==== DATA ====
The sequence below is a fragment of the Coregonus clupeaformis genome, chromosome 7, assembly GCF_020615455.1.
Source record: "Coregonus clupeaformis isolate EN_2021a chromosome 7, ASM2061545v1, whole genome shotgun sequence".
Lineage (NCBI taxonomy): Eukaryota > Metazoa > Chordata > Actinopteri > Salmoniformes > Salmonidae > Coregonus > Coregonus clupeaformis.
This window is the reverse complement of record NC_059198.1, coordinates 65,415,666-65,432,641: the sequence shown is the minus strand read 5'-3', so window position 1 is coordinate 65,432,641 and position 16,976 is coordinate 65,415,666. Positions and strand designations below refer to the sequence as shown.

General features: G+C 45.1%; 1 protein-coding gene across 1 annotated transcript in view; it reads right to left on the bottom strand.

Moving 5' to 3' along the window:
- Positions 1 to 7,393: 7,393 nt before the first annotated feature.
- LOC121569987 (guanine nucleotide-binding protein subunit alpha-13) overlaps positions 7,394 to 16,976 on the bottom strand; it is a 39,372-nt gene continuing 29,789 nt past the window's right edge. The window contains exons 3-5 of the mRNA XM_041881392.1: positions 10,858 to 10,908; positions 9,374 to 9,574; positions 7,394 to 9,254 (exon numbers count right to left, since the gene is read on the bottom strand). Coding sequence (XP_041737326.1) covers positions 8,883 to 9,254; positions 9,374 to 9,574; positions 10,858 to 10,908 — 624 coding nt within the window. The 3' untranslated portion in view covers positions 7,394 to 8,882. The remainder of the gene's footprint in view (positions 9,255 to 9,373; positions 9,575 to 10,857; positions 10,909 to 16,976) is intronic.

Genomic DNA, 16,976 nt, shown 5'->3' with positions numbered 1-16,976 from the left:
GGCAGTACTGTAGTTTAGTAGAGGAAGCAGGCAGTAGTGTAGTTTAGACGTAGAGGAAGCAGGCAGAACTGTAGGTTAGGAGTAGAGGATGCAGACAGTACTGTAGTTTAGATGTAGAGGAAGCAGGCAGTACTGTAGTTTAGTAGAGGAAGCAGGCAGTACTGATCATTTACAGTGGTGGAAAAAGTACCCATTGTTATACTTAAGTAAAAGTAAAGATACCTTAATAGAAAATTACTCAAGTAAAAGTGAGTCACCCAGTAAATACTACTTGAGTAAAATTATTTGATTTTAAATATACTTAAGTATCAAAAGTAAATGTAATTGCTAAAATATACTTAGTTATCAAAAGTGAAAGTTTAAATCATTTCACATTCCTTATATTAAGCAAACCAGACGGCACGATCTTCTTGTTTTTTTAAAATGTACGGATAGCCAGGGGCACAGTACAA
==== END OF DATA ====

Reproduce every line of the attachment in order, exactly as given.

The sequence below is a fragment of the Coregonus clupeaformis genome, chromosome 7, assembly GCF_020615455.1.
Source record: "Coregonus clupeaformis isolate EN_2021a chromosome 7, ASM2061545v1, whole genome shotgun sequence".
Lineage (NCBI taxonomy): Eukaryota > Metazoa > Chordata > Actinopteri > Salmoniformes > Salmonidae > Coregonus > Coregonus clupeaformis.
This window is the reverse complement of record NC_059198.1, coordinates 65,415,666-65,432,641: the sequence shown is the minus strand read 5'-3', so window position 1 is coordinate 65,432,641 and position 16,976 is coordinate 65,415,666. Positions and strand designations below refer to the sequence as shown.

General features: G+C 45.1%; 1 protein-coding gene across 1 annotated transcript in view; it reads right to left on the bottom strand.

Moving 5' to 3' along the window:
- Positions 1 to 7,393: 7,393 nt before the first annotated feature.
- LOC121569987 (guanine nucleotide-binding protein subunit alpha-13) overlaps positions 7,394 to 16,976 on the bottom strand; it is a 39,372-nt gene continuing 29,789 nt past the window's right edge. The window contains exons 3-5 of the mRNA XM_041881392.1: positions 10,858 to 10,908; positions 9,374 to 9,574; positions 7,394 to 9,254 (exon numbers count right to left, since the gene is read on the bottom strand). Coding sequence (XP_041737326.1) covers positions 8,883 to 9,254; positions 9,374 to 9,574; positions 10,858 to 10,908 — 624 coding nt within the window. The 3' untranslated portion in view covers positions 7,394 to 8,882. The remainder of the gene's footprint in view (positions 9,255 to 9,373; positions 9,575 to 10,857; positions 10,909 to 16,976) is intronic.

Genomic DNA, 16,976 nt, shown 5'->3' with positions numbered 1-16,976 from the left:
GGCAGTACTGTAGTTTAGTAGAGGAAGCAGGCAGTAGTGTAGTTTAGACGTAGAGGAAGCAGGCAGAACTGTAGGTTAGGAGTAGAGGATGCAGACAGTACTGTAGTTTAGATGTAGAGGAAGCAGGCAGTACTGTAGTTTAGTAGAGGAAGCAGGCAGTACTGATCATTTACAGTGGTGGAAAAAGTACCCATTGTTATACTTAAGTAAAAGTAAAGATACCTTAATAGAAAATTACTCAAGTAAAAGTGAGTCACCCAGTAAATACTACTTGAGTAAAATTATTTGATTTTAAATATACTTAAGTATCAAAAGTAAATGTAATTGCTAAAATATACTTAGTTATCAAAAGTGAAAGTTTAAATCATTTCACATTCCTTATATTAAGCAAACCAGACGGCACGATCTTCTTGTTTTTTTAAAATGTACGGATAGCCAGGGGCACAGTACAA